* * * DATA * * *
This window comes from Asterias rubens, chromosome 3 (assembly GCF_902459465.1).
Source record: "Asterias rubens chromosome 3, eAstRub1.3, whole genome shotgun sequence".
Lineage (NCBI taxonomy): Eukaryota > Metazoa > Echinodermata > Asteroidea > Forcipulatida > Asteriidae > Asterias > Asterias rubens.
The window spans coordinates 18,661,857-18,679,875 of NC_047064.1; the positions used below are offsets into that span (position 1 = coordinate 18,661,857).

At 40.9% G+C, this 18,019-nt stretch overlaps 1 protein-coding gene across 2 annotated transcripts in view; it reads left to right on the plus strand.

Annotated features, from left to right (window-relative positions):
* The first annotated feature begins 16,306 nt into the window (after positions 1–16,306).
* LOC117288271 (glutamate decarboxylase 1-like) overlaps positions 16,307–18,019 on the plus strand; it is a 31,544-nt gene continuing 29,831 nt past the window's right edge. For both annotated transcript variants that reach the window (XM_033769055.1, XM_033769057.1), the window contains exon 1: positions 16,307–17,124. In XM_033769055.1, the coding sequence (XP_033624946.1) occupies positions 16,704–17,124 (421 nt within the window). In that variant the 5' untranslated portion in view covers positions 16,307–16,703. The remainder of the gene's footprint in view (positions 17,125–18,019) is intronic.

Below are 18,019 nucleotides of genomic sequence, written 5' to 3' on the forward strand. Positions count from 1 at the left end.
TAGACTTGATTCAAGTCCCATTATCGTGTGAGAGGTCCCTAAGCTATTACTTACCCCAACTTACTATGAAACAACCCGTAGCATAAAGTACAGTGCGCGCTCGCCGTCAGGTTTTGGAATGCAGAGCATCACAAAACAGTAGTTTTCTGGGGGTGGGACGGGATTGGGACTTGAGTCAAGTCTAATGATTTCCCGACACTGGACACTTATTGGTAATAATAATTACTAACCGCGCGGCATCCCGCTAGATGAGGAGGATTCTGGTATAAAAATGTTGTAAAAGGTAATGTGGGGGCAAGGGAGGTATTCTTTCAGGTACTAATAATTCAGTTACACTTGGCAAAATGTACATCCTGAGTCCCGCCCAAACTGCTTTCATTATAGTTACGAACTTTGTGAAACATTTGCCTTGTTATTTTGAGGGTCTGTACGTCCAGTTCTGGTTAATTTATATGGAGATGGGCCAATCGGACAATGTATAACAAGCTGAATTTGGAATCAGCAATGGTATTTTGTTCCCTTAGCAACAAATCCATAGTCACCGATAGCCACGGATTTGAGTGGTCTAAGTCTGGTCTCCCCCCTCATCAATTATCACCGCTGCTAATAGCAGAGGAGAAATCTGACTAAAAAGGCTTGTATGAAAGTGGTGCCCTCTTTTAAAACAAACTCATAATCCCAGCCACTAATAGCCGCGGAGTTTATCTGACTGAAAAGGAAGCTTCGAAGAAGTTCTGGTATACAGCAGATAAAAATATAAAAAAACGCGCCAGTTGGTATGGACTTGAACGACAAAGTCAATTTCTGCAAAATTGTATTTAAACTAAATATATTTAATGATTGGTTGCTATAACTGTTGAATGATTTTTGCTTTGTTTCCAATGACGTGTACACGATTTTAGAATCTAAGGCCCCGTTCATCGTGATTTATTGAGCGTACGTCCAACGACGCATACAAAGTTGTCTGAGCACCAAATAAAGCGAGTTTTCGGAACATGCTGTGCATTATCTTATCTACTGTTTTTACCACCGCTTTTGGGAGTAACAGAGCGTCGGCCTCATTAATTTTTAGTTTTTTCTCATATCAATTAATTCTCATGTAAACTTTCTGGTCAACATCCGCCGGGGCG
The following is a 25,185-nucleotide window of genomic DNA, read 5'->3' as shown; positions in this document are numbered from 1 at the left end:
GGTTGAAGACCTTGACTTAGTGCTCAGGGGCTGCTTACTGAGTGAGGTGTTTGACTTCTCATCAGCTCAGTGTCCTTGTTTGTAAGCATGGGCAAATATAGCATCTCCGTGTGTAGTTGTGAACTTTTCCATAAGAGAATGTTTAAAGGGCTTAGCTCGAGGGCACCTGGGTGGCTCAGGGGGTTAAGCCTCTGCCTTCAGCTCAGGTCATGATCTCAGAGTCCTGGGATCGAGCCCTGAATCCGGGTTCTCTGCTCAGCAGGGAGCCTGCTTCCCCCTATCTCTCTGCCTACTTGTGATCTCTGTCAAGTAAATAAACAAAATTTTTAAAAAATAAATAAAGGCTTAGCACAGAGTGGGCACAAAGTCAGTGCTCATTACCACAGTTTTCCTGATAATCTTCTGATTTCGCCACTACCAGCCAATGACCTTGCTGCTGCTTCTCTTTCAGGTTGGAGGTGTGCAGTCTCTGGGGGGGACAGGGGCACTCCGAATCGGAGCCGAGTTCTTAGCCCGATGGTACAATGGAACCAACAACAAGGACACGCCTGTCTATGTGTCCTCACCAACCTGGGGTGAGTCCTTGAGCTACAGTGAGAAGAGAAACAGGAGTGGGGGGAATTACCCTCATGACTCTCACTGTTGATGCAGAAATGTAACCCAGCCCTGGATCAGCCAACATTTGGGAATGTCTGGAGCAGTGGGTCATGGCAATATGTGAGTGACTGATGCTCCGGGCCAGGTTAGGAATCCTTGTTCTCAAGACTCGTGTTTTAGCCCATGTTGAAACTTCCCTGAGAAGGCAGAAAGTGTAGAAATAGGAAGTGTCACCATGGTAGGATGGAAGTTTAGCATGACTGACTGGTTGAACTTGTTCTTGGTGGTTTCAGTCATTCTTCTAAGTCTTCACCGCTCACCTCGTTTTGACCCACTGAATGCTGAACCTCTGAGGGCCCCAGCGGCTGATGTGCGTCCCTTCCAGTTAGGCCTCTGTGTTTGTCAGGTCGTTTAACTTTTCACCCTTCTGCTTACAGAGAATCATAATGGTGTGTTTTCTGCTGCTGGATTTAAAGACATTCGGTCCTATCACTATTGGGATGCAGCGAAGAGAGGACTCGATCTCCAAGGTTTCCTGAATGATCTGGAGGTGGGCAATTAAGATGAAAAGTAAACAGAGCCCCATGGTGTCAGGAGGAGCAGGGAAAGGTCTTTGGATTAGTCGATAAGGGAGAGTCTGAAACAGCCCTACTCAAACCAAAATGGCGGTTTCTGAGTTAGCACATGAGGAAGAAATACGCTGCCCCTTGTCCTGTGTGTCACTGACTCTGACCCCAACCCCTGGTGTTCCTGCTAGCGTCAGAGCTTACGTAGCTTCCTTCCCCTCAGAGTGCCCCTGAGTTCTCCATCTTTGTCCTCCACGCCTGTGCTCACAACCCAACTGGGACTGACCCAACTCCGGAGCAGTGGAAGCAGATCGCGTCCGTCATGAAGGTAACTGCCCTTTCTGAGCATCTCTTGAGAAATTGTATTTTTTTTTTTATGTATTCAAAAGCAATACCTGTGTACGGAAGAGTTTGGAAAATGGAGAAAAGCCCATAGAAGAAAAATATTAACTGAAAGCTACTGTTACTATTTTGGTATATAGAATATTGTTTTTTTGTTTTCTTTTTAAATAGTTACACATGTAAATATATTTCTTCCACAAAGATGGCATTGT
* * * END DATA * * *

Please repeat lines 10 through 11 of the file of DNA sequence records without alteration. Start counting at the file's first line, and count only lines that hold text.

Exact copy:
TAGACTTGATTCAAGTCCCATTATCGTGTGAGAGGTCCCTAAGCTATTACTTACCCCAACTTACTATGAAACAACCCGTAGCATAAAGTACAGTGCGCGCTCGCCGTCAGGTTTTGGAATGCAGAGCATCACAAAACAGTAGTTTTCTGGGGGTGGGACGGGATTGGGACTTGAGTCAAGTCTAATGATTTCCCGACACTGGACACTTATTGGTAATAATAATTACTAACCGCGCGGCATCCCGCTAGATGAGGAGGATTCTGGTATAAAAATGTTGTAAAAGGTAATGTGGGGGCAAGGGAGGTATTCTTTCAGGTACTAATAATTCAGTTACACTTGGCAAAATGTACATCCTGAGTCCCGCCCAAACTGCTTTCATTATAGTTACGAACTTTGTGAAACATTTGCCTTGTTATTTTGAGGGTCTGTACGTCCAGTTCTGGTTAATTTATATGGAGATGGGCCAATCGGACAATGTATAACAAGCTGAATTTGGAATCAGCAATGGTATTTTGTTCCCTTAGCAACAAATCCATAGTCACCGATAGCCACGGATTTGAGTGGTCTAAGTCTGGTCTCCCCCCTCATCAATTATCACCGCTGCTAATAGCAGAGGAGAAATCTGACTAAAAAGGCTTGTATGAAAGTGGTGCCCTCTTTTAAAACAAACTCATAATCCCAGCCACTAATAGCCGCGGAGTTTATCTGACTGAAAAGGAAGCTTCGAAGAAGTTCTGGTATACAGCAGATAAAAATATAAAAAAACGCGCCAGTTGGTATGGACTTGAACGACAAAGTCAATTTCTGCAAAATTGTATTTAAACTAAATATATTTAATGATTGGTTGCTATAACTGTTGAATGATTTTTGCTTTGTTTCCAATGACGTGTACACGATTTTAGAATCTAAGGCCCCGTTCATCGTGATTTATTGAGCGTACGTCCAACGACGCATACAAAGTTGTCTGAGCACCAAATAAAGCGAGTTTTCGGAACATGCTGTGCATTATCTTATCTACTGTTTTTACCACCGCTTTTGGGAGTAACAGAGCGTCGGCCTCATTAATTTTTAGTTTTTTCTCATATCAATTAATTCTCATGTAAACTTTCTGGTCAACATCCGCCGGGGCG
The following is a 25,185-nucleotide window of genomic DNA, read 5'->3' as shown; positions in this document are numbered from 1 at the left end: